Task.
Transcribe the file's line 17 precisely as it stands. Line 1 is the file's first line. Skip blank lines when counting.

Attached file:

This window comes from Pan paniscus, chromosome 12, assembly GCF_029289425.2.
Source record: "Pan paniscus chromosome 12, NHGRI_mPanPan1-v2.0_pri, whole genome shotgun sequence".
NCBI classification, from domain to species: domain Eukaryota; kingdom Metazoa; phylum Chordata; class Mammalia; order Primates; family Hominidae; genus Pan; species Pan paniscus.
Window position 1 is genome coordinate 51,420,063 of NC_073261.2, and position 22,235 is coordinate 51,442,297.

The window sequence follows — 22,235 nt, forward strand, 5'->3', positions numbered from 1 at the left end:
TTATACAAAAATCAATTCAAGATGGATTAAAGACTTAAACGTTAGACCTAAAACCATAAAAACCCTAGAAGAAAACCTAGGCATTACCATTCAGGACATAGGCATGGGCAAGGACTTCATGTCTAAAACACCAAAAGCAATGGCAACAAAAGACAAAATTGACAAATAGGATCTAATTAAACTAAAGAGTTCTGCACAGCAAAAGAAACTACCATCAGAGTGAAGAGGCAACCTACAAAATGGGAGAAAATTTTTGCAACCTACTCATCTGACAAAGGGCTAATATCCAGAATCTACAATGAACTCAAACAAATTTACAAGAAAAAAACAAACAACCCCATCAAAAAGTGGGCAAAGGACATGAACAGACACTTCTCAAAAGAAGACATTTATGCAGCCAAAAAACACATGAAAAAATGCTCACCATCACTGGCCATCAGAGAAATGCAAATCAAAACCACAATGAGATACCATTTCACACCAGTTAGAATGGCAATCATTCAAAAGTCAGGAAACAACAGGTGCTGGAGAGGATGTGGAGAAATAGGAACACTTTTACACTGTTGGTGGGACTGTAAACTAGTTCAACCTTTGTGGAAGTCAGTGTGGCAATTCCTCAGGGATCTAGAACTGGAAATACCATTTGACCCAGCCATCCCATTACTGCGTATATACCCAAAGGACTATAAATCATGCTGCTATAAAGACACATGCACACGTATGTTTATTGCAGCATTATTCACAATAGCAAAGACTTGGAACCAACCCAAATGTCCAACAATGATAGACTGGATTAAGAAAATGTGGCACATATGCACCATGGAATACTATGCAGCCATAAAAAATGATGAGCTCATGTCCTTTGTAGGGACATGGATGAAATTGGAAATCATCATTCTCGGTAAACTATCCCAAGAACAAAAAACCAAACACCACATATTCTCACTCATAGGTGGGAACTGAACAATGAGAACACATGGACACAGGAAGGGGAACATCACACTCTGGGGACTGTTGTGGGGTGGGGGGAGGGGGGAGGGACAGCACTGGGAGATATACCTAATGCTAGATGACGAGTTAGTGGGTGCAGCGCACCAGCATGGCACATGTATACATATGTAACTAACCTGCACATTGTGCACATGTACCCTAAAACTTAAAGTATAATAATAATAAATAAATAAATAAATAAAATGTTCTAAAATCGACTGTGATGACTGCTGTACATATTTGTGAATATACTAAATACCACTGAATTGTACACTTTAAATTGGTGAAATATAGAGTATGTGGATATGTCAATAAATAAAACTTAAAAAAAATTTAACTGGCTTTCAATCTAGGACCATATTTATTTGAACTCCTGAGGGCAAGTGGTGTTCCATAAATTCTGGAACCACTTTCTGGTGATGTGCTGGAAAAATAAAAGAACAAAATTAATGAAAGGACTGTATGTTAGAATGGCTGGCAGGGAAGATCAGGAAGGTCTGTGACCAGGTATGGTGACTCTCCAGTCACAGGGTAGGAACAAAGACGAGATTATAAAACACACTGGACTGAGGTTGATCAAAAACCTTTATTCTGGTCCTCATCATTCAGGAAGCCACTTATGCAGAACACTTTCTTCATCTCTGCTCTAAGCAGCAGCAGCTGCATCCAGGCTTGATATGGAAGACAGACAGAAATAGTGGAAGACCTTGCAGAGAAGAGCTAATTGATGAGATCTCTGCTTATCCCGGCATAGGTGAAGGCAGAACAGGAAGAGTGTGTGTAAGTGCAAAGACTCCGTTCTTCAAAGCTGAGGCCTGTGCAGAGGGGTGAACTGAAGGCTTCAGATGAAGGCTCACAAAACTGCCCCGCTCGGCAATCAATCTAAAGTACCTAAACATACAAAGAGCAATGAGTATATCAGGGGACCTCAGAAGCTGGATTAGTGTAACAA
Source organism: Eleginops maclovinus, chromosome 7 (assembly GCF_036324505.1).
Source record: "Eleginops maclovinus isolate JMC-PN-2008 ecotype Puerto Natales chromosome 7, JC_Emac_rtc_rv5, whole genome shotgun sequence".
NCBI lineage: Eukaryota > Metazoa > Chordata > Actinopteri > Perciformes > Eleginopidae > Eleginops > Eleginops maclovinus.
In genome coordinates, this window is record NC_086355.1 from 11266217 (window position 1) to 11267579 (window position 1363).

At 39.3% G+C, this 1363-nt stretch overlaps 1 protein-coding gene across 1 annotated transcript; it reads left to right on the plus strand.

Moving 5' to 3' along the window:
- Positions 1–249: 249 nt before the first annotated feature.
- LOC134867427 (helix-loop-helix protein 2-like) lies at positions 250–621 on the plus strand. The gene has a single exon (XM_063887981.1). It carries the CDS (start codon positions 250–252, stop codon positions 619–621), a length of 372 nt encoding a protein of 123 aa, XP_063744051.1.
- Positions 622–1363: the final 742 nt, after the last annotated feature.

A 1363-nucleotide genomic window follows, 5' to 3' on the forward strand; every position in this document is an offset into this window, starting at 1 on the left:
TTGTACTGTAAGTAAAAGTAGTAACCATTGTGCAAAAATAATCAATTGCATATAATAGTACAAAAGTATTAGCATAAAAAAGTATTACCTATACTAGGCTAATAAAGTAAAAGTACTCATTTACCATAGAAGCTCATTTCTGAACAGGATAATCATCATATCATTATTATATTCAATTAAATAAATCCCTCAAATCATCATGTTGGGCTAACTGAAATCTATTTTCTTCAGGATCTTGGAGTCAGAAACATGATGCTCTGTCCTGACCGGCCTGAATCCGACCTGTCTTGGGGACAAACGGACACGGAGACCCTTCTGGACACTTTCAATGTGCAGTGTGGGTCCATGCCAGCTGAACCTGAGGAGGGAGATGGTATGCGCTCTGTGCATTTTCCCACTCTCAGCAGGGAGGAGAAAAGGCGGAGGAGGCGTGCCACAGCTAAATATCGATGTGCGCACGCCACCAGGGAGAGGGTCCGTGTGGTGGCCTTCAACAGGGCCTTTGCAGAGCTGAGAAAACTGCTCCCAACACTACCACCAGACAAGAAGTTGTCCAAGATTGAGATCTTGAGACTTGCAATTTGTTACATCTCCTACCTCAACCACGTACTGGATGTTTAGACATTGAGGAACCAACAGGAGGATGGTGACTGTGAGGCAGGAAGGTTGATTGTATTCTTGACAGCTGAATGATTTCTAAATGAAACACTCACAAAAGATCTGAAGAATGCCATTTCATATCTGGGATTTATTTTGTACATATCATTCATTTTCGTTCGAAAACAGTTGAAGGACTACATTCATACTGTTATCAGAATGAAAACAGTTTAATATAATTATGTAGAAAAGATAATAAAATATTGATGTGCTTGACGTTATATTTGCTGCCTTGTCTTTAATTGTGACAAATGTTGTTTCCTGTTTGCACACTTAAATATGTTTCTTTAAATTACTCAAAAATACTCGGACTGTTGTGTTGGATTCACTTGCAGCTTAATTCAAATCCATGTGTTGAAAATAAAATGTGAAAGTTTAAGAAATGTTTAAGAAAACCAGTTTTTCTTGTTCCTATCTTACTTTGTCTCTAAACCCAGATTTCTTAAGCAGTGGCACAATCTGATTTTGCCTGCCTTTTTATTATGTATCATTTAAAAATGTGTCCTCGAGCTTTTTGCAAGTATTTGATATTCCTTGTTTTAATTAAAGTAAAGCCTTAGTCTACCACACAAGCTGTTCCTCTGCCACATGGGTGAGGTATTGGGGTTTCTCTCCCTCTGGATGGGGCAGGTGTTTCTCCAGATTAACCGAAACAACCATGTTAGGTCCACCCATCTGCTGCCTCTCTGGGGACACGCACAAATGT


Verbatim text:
TTGTACTGTAAGTAAAAGTAGTAACCATTGTGCAAAAATAATCAATTGCATATAATAGTACAAAAGTATTAGCATAAAAAAGTATTACCTATACTAGGCTAATAAAGTAAAAGTACTCATTTACCATAGAAGCTCATTTCTGAACAGGATAATCATCATATCATTATTATATTCAATTAAATAAATCCCTCAAATCATCATGTTGGGCTAACTGAAATCTATTTTCTTCAGGATCTTGGAGTCAGAAACATGATGCTCTGTCCTGACCGGCCTGAATCCGACCTGTCTTGGGGACAAACGGACACGGAGACCCTTCTGGACACTTTCAATGTGCAGTGTGGGTCCATGCCAGCTGAACCTGAGGAGGGAGATGGTATGCGCTCTGTGCATTTTCCCACTCTCAGCAGGGAGGAGAAAAGGCGGAGGAGGCGTGCCACAGCTAAATATCGATGTGCGCACGCCACCAGGGAGAGGGTCCGTGTGGTGGCCTTCAACAGGGCCTTTGCAGAGCTGAGAAAACTGCTCCCAACACTACCACCAGACAAGAAGTTGTCCAAGATTGAGATCTTGAGACTTGCAATTTGTTACATCTCCTACCTCAACCACGTACTGGATGTTTAGACATTGAGGAACCAACAGGAGGATGGTGACTGTGAGGCAGGAAGGTTGATTGTATTCTTGACAGCTGAATGATTTCTAAATGAAACACTCACAAAAGATCTGAAGAATGCCATTTCATATCTGGGATTTATTTTGTACATATCATTCATTTTCGTTCGAAAACAGTTGAAGGACTACATTCATACTGTTATCAGAATGAAAACAGTTTAATATAATTATGTAGAAAAGATAATAAAATATTGATGTGCTTGACGTTATATTTGCTGCCTTGTCTTTAATTGTGACAAATGTTGTTTCCTGTTTGCACACTTAAATATGTTTCTTTAAATTACTCAAAAATACTCGGACTGTTGTGTTGGATTCACTTGCAGCTTAATTCAAATCCATGTGTTGAAAATAAAATGTGAAAGTTTAAGAAATGTTTAAGAAAACCAGTTTTTCTTGTTCCTATCTTACTTTGTCTCTAAACCCAGATTTCTTAAGCAGTGGCACAATCTGATTTTGCCTGCCTTTTTATTATGTATCATTTAAAAATGTGTCCTCGAGCTTTTTGCAAGTATTTGATATTCCTTGTTTTAATTAAAGTAAAGCCTTAGTCTACCACACAAGCTGTTCCTCTGCCACATGGGTGAGGTATTGGGGTTTCTCTCCCTCTGGATGGGGCAGGTGTTTCTCCAGATTAACCGAAACAACCATGTTAGGTCCACCCATCTGCTGCCTCTCTGGGGACACGCACAAATGT